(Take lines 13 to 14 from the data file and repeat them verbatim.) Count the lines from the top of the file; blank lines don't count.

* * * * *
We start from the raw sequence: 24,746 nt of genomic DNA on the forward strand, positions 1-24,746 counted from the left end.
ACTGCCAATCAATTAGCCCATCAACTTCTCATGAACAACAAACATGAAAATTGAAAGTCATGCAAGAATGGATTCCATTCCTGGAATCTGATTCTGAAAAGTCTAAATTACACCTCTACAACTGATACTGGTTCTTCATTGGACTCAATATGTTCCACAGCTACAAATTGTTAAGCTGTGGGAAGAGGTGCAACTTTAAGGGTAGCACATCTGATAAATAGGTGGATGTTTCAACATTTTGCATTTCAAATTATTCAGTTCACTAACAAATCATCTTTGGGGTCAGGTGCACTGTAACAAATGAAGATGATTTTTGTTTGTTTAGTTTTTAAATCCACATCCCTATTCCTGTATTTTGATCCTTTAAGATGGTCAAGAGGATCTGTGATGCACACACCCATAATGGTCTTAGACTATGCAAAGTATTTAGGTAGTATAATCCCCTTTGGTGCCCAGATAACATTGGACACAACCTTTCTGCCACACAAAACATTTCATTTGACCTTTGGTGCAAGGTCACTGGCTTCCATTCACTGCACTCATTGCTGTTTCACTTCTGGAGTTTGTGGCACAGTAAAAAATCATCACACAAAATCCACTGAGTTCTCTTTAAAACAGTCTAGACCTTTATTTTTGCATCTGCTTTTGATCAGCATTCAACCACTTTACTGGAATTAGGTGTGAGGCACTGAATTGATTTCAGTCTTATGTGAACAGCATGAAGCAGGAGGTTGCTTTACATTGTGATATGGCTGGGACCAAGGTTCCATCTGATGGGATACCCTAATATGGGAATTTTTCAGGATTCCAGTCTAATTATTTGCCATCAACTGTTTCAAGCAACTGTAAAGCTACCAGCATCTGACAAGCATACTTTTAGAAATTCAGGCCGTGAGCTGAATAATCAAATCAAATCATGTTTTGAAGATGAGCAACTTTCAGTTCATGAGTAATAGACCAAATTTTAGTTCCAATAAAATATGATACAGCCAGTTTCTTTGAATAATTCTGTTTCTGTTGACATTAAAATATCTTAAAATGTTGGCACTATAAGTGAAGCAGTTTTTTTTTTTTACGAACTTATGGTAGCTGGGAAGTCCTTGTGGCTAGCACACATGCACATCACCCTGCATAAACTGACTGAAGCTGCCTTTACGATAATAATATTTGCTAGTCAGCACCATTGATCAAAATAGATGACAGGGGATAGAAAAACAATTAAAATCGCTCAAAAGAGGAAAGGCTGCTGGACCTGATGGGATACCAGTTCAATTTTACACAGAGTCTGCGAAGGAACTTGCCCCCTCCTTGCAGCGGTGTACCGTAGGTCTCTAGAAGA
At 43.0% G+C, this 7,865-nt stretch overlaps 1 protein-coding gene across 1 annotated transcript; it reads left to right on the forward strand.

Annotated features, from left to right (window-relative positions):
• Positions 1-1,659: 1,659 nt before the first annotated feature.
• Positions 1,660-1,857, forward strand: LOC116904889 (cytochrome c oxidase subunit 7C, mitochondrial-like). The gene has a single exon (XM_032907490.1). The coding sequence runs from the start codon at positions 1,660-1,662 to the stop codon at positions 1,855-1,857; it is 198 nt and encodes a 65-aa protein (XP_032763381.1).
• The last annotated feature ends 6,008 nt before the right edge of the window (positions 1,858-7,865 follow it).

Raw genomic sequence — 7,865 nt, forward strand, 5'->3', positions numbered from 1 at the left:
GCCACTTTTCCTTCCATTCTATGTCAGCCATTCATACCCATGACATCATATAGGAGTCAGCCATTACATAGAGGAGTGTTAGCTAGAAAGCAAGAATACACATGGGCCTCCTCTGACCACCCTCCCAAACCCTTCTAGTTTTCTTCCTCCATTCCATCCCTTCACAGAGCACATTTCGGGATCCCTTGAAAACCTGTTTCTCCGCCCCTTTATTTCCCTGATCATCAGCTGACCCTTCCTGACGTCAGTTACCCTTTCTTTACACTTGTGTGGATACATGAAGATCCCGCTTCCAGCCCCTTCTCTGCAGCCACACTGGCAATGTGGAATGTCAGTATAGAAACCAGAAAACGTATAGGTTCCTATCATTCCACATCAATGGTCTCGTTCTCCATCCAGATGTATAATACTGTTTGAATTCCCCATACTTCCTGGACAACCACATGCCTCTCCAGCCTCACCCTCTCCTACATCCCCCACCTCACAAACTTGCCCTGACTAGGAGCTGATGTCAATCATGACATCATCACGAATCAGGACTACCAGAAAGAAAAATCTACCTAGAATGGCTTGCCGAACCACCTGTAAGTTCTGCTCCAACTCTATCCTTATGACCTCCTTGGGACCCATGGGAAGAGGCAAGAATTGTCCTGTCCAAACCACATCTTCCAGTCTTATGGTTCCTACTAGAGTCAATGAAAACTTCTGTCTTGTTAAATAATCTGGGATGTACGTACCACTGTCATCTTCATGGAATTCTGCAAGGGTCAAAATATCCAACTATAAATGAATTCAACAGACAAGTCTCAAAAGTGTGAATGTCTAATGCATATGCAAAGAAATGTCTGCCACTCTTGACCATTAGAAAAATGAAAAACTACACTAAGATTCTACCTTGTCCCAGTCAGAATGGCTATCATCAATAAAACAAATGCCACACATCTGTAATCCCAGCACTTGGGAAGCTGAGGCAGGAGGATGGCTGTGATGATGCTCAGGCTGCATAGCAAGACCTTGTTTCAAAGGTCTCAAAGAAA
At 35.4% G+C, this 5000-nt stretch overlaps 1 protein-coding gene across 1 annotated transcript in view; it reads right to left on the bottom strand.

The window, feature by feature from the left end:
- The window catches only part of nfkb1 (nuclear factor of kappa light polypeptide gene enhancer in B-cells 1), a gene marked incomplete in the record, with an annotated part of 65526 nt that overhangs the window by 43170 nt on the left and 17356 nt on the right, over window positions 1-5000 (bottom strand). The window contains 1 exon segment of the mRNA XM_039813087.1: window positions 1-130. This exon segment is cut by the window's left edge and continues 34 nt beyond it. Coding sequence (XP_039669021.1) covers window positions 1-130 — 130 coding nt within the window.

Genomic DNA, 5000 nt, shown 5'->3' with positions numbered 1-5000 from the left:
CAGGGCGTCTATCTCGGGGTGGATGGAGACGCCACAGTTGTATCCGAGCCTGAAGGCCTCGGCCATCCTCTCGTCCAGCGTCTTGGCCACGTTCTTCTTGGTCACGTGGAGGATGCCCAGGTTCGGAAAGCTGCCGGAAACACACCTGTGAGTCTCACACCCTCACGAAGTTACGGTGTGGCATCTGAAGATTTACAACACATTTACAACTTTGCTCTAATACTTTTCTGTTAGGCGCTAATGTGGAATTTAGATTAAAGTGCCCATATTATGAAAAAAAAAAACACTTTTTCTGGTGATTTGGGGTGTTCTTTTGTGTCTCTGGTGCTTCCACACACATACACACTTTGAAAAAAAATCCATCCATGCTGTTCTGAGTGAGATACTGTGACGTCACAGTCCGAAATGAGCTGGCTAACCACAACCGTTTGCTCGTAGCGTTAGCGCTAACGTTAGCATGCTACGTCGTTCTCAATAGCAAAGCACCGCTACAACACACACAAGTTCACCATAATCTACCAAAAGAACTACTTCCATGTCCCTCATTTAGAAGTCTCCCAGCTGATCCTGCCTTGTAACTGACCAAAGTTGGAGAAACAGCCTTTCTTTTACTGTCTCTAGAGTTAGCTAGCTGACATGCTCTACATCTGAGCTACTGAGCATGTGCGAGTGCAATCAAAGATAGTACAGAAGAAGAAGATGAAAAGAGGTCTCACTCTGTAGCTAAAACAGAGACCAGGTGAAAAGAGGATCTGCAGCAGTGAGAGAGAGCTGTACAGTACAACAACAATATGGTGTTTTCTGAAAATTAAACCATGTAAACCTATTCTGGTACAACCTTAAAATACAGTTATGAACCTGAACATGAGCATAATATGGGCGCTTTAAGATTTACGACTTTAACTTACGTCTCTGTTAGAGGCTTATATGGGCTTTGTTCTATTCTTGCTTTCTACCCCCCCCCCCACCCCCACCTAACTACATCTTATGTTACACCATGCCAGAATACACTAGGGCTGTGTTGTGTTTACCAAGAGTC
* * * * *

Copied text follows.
Genomic DNA, 5000 nt, shown 5'->3' with positions numbered 1-5000 from the left:
CAGGGCGTCTATCTCGGGGTGGATGGAGACGCCACAGTTGTATCCGAGCCTGAAGGCCTCGGCCATCCTCTCGTCCAGCGTCTTGGCCACGTTCTTCTTGGTCACGTGGAGGATGCCCAGGTTCGGAAAGCTGCCGGAAACACACCTGTGAGTCTCACACCCTCACGAAGTTACGGTGTGGCATCTGAAGATTTACAACACATTTACAACTTTGCTCTAATACTTTTCTGTTAGGCGCTAATGTGGAATTTAGATTAAAGTGCCCATATTATGAAAAAAAAAAACACTTTTTCTGGTGATTTGGGGTGTTCTTTTGTGTCTCTGGTGCTTCCACACACATACACACTTTGAAAAAAAATCCATCCATGCTGTTCTGAGTGAGATACTGTGACGTCACAGTCCGAAATGAGCTGGCTAACCACAACCGTTTGCTCGTAGCGTTAGCGCTAACGTTAGCATGCTACGTCGTTCTCAATAGCAAAGCACCGCTACAACACACACAAGTTCACCATAATCTACCAAAAGAACTACTTCCATGTCCCTCATTTAGAAGTCTCCCAGCTGATCCTGCCTTGTAACTGACCAAAGTTGGAGAAACAGCCTTTCTTTTACTGTCTCTAGAGTTAGCTAGCTGACATGCTCTACATCTGAGCTACTGAGCATGTGCGAGTGCAATCAAAGATAGTACAGAAGAAGAAGATGAAAAGAGGTCTCACTCTGTAGCTAAAACAGAGACCAGGTGAAAAGAGGATCTGCAGCAGTGAGAGAGAGCTGTACAGTACAACAACAATATGGTGTTTTCTGAAAATTAAACCATGTAAACCTATTCTGGTACAACCTTAAAATACAGTTATGAACCTGAACATGAGCATAATATGGGCGCTTTAAGATTTACGACTTTAACTTACGTCTCTGTTAGAGGCTTATATGGGCTTTGTTCTATTCTTGCTTTCTACCCCCCCCCCCACCCCCACCTAACTACATCTTATGTTACACCATGCCAGAATACACTAGGGCTGTGTTGTGTTTACCAAGAGTC